Two multivibrators operating at distinct frequencies can be constructed utilizing the NAND gates within a 4011 IC. When the output of IC1.B is positive relative to IC1.C, LED D1 illuminates. Since the states of IC1.A and IC1.D are precisely opposite, D2 remains lit when D1 is off, and vice versa.
Different Frequencies of the Oscillators
The oscillators operate at distinct frequencies determined by the values of R2/C2 and R5/C5, following the formula f0 = 1 ÷ (1.4 RC). With the specified component values, these frequencies are 2.2 Hz and 7.2 Hz, respectively. It’s essential to use low-current LEDs due to the limited current capacity of the MOS IC, which cannot handle the current requirements of standard LEDs.
Appropriate Resistance Values for Stable Operation
The series resistors R3 and R6 are tailored for a 12 V supply voltage, resulting in a circuit current consumption of approximately 5 mA. However, the 4011 can function across a voltage range of 5–15 V. If higher currents are needed, the HC family (operating at 3–6 V) or the HCT family (at 5 V) can be utilized. Notably, in the HC family, the quad gate IC’s part number is HC7400.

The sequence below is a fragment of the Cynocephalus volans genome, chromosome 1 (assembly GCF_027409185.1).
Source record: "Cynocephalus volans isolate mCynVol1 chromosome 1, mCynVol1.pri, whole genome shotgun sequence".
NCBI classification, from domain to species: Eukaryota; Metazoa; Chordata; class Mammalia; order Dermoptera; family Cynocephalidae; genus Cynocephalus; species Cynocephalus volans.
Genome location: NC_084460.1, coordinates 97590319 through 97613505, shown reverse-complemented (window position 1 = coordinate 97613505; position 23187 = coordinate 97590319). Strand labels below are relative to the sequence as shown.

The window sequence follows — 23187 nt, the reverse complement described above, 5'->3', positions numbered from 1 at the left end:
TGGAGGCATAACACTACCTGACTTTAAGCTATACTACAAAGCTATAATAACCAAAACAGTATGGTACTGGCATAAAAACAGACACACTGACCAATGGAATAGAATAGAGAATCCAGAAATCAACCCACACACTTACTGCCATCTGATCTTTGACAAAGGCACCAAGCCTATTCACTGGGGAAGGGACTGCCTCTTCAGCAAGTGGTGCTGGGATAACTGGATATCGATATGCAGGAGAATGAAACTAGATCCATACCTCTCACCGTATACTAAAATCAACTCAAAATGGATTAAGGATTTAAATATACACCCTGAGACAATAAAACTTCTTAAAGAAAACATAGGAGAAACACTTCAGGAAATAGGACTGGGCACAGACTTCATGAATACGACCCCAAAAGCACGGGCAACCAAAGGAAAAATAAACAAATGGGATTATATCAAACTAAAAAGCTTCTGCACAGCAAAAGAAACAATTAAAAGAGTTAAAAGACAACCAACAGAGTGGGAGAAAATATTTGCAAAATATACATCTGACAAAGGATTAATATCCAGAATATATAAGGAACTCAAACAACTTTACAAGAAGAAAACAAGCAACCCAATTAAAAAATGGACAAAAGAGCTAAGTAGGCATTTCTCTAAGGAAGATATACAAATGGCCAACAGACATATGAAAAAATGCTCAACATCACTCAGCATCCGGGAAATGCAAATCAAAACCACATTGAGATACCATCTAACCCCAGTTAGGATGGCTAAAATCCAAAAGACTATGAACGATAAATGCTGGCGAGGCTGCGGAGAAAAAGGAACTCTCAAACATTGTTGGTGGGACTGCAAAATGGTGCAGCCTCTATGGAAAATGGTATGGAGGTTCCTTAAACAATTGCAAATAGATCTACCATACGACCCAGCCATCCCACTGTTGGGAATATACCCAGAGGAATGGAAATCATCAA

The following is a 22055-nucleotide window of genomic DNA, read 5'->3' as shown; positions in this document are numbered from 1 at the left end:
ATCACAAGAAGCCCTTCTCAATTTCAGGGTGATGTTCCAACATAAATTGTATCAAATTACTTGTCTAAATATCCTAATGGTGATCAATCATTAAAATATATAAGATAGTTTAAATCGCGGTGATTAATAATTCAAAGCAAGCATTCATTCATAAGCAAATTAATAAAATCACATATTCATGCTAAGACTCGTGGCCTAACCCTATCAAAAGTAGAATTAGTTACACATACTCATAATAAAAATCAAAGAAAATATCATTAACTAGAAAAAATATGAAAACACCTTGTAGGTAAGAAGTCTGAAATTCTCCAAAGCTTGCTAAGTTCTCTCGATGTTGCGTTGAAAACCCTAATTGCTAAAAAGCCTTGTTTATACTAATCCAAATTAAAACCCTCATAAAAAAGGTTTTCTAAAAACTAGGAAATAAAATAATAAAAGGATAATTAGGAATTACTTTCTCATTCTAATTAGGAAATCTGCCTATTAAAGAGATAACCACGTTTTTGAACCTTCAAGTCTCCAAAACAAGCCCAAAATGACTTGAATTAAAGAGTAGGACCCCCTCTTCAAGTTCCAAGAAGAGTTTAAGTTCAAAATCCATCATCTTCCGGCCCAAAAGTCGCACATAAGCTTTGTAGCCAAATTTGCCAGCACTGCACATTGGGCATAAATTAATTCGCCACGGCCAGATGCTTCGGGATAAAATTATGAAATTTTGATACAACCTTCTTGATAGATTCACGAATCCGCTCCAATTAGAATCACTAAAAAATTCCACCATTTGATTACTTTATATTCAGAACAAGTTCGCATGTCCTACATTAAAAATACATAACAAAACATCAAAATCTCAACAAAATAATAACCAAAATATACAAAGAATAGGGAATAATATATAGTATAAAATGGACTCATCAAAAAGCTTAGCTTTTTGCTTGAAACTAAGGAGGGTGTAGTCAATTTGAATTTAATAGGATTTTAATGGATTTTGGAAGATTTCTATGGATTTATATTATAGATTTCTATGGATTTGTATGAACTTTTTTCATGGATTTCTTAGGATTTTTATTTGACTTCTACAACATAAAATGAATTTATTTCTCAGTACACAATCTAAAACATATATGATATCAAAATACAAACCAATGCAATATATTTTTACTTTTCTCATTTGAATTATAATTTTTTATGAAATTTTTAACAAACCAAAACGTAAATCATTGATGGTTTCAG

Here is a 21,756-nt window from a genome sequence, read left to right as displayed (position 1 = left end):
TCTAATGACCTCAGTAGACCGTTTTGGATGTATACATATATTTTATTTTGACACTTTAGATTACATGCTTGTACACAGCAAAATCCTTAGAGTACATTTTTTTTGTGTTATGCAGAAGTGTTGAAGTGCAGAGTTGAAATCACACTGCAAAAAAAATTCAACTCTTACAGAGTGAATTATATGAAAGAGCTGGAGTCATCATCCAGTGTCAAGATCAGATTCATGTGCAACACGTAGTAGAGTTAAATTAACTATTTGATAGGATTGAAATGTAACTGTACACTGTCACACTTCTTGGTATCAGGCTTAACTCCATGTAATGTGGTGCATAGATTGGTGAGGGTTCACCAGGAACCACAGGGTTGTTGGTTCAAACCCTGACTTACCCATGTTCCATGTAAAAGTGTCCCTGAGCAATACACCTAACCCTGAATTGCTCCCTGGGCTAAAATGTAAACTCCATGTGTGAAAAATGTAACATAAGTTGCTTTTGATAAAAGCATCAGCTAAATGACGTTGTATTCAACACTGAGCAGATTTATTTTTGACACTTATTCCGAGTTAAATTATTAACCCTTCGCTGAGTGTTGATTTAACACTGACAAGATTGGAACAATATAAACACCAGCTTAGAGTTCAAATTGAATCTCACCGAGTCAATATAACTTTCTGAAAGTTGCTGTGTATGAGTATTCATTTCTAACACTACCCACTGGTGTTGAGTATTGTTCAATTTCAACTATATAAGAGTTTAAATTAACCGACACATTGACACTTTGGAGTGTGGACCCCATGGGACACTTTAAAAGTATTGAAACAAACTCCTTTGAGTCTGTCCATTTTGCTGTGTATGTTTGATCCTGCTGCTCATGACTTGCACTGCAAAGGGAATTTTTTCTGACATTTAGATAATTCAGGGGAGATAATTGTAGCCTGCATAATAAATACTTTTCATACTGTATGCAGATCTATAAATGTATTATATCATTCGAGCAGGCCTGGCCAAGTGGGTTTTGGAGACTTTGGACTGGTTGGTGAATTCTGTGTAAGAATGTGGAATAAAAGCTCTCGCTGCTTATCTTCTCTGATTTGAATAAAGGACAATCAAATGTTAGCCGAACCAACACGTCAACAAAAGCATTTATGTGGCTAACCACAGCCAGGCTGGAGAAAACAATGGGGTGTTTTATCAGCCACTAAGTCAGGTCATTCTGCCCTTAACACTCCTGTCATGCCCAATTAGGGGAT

Understanding Multivibrator Circuits
Multivibrator circuits, essentially switching circuits, generate non-sinusoidal waveforms like square waves, rectangular waves, and sawtooth waves. They find applications as frequency generators, frequency dividers, time delay generators, and even as memory elements in computers.
Principle Behind Astable Multivibrator
The Astable multivibrator operates based on slight variations in the electrical properties of transistors. This disparity causes one transistor to turn on faster than the other when power is initially applied, triggering oscillations. There are three types of multivibrator circuits: Astable, Bistable, and Monostable. Among these, the Astable multivibrator is internally triggered, while the Bistable and Monostable types require external triggering mechanisms.
Triggering the Bistable Multivibrator
To alter the stable state of the binary system, an appropriate pulse must be applied to the circuit. This pulse attempts to drive both transistors into the active region, resulting in regenerative feedback that changes the state of the system.